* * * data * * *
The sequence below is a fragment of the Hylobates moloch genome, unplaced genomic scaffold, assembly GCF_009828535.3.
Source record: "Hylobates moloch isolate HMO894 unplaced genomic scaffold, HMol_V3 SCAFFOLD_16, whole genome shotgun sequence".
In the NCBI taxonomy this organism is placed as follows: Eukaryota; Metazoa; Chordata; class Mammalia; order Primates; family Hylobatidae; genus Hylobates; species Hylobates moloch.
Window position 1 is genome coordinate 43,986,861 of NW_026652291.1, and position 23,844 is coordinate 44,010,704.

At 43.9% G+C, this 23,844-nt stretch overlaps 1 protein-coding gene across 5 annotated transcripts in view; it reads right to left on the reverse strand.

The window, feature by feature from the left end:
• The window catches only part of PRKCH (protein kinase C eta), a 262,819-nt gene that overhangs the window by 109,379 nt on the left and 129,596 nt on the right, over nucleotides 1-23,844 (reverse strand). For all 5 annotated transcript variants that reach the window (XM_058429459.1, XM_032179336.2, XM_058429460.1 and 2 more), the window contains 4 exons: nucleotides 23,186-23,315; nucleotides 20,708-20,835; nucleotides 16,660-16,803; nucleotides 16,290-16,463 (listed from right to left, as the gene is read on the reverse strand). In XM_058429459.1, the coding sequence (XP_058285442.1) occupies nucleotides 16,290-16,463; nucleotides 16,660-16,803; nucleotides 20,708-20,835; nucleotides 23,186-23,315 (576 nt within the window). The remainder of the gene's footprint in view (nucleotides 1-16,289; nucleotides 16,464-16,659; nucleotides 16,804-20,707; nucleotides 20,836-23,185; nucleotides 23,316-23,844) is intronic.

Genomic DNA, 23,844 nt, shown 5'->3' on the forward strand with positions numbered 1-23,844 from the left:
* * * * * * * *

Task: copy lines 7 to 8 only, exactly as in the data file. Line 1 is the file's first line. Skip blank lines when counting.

• The window catches only part of PRKCH (protein kinase C eta), a 262,819-nt gene that overhangs the window by 109,379 nt on the left and 129,596 nt on the right, over nucleotides 1-23,844 (reverse strand). For all 5 annotated transcript variants that reach the window (XM_058429459.1, XM_032179336.2, XM_058429460.1 and 2 more), the window contains 4 exons: nucleotides 23,186-23,315; nucleotides 20,708-20,835; nucleotides 16,660-16,803; nucleotides 16,290-16,463 (listed from right to left, as the gene is read on the reverse strand). In XM_058429459.1, the coding sequence (XP_058285442.1) occupies nucleotides 16,290-16,463; nucleotides 16,660-16,803; nucleotides 20,708-20,835; nucleotides 23,186-23,315 (576 nt within the window). The remainder of the gene's footprint in view (nucleotides 1-16,289; nucleotides 16,464-16,659; nucleotides 16,804-20,707; nucleotides 20,836-23,185; nucleotides 23,316-23,844) is intronic.

Genomic DNA, 23,844 nt, shown 5'->3' on the forward strand with positions numbered 1-23,844 from the left: